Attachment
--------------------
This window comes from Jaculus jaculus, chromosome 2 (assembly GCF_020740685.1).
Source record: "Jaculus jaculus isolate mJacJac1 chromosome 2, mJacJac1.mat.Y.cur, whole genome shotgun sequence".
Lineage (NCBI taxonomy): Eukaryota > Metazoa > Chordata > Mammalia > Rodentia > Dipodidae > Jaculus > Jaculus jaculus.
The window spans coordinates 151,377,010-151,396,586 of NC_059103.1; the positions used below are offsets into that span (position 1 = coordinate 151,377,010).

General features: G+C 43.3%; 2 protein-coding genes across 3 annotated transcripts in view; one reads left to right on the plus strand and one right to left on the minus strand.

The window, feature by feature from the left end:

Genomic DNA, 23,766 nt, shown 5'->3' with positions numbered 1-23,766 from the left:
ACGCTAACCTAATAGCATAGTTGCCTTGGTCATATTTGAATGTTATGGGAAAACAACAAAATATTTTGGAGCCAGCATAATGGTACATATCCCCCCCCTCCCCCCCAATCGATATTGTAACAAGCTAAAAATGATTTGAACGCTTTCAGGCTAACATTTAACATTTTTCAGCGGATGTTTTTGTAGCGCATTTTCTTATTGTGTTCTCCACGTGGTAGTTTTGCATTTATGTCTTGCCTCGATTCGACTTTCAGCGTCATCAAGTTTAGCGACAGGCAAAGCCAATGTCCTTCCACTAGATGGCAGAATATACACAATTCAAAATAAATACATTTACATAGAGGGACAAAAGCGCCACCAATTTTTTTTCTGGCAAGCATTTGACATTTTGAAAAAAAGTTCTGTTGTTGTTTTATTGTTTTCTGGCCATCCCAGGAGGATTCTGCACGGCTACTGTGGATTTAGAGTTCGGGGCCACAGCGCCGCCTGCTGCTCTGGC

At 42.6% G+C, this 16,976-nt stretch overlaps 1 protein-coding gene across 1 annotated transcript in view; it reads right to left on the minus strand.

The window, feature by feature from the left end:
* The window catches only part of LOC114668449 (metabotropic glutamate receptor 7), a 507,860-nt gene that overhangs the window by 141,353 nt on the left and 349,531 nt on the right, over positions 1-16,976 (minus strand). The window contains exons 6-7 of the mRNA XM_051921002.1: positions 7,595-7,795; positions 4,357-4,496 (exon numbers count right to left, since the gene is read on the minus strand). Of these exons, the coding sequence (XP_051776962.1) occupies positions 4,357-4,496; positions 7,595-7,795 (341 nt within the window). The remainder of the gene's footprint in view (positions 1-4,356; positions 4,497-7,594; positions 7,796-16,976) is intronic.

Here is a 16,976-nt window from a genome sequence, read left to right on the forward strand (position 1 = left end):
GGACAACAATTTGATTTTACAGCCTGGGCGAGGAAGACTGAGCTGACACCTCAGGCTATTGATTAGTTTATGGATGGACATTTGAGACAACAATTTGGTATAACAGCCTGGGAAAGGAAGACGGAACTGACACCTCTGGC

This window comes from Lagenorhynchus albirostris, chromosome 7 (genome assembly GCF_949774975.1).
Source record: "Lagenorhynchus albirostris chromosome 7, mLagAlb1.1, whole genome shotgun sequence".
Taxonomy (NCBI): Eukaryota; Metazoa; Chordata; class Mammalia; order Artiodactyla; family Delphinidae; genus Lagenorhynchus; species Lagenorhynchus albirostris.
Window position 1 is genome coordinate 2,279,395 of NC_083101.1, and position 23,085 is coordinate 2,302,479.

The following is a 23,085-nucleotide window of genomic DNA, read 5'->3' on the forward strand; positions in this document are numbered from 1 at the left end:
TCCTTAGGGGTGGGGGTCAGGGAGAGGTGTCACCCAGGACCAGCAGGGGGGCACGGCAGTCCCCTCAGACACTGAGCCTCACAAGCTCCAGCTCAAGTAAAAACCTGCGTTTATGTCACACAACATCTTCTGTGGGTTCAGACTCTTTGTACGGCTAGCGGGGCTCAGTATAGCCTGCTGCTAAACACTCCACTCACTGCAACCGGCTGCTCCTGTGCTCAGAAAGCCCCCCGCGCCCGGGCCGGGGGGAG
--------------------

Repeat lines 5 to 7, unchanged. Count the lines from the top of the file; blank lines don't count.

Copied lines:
General features: G+C 43.3%; 2 protein-coding genes across 3 annotated transcripts in view; one reads left to right on the plus strand and one right to left on the minus strand.

The window, feature by feature from the left end:

Genomic DNA, 23,766 nt, shown 5'->3' with positions numbered 1-23,766 from the left: